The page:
Judge: Allow Pulse killer’s widow to be free on bond
A federal judge agreed Wednesday to release the wife of the Orlando, Fla., nightclub killer on “strict conditions,” but issued a 48-hour stay so prosecutors can appeal to a Florida judge.
Noor Zahi Salman, 30, of Rodeo, Calif., will be released on a $500,000 bond and will be “essentially on house arrest,” if the Florida judge backs the release order. She will be tried in Florida, where she was charged.
“The Florida court has the right to come to a different decision,” U.S. District Court Judge Donna Ryu said of the release.
Federal prosecutors described Salman as “calculating and callous,” saying she knew her husband planned a terror attack on the nightclub last summer and did nothing to stop it.
She went on three trips to check possible attack sites and told FBI investigators she had seen her husband watching violent jihadist videos in front of their young son, and even heard him say “This is the day,” before he left to carry out the attack at the Pulse nightclub, prosecutors said at Wednesday’s detention hearing, arguing to keep Salman behind bars.
“He walks out with a gun and a backpack full of ammo. There can’t be a doubt in her mind that he’s going to carry out an attack,” Assistant U.S. Attorney Sara Sweeney said.
Omar Mateen, 29, who declared his allegiance to the Islamic State, was killed by SWAT officers after he killed 49 people and wounded more than 50 others at the nightclub on June 12, 2016. It was the deadliest attack in modern times involving a single gunman and the deadliest targeting the LGBTQ community in the U.S.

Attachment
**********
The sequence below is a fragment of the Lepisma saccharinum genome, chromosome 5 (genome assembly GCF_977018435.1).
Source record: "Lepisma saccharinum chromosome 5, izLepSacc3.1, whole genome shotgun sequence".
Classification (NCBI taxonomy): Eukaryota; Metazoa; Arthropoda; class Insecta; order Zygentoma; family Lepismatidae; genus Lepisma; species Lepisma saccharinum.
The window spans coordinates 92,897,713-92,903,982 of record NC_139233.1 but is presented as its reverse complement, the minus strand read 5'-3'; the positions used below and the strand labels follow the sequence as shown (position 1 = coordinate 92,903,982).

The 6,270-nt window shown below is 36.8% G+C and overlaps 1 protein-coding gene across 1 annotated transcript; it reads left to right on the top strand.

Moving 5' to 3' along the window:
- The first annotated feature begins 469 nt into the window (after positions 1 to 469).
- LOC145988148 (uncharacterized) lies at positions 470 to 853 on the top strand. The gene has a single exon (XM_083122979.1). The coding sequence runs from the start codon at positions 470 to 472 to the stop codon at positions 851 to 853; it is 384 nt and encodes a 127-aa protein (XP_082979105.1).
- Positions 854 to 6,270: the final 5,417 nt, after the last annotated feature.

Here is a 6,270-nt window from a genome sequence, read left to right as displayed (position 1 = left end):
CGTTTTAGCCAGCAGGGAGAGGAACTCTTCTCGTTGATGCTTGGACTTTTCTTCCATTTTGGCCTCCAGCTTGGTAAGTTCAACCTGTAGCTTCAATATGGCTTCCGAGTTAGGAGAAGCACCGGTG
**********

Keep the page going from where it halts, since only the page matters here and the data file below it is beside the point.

Salman is facing life in prison on charges that she aided her husband in a terrorist attack and obstruction of justice.
Defense attorneys said Wednesday that Salman is being scapegoated by the government for horrific crimes committed by her husband. They described her as a former special education student with learning disabilities who was physically and mentally abused by Mateen and who lived an isolated life focused on their young son.
“What we heard today was the case against Omar Mateen. This was not a case against Noor Salman,” defense attorney Linda Moreno said. “The government laid out a theoretical, extremely thin prosecution case against Noor that was based on speculation, based on statements they claim she made during an 18-hour interrogation that was conducted without counsel.
“We frankly expected more,” Moreno said of the prosecution’s evidence. “We now know there is no more to this case.”
Salman, who moved to her family’s home in California after the attack, has been on suicide watch since she was arrested Jan. 16. Dressed in a red jail jumpsuit and wearing her hair in braids, she spent the hearing taking notes and passing them to her attorney with a trembling hand. At times, she silently cried and wiped tears.
Authorities search the Pulse nightclub in Orlando, Fla., after a mass shooting last June. A federal judge has agreed to release the killer’s wife on “strict conditions,” but issued a stay so that prosecutors can appeal to a Florida judge.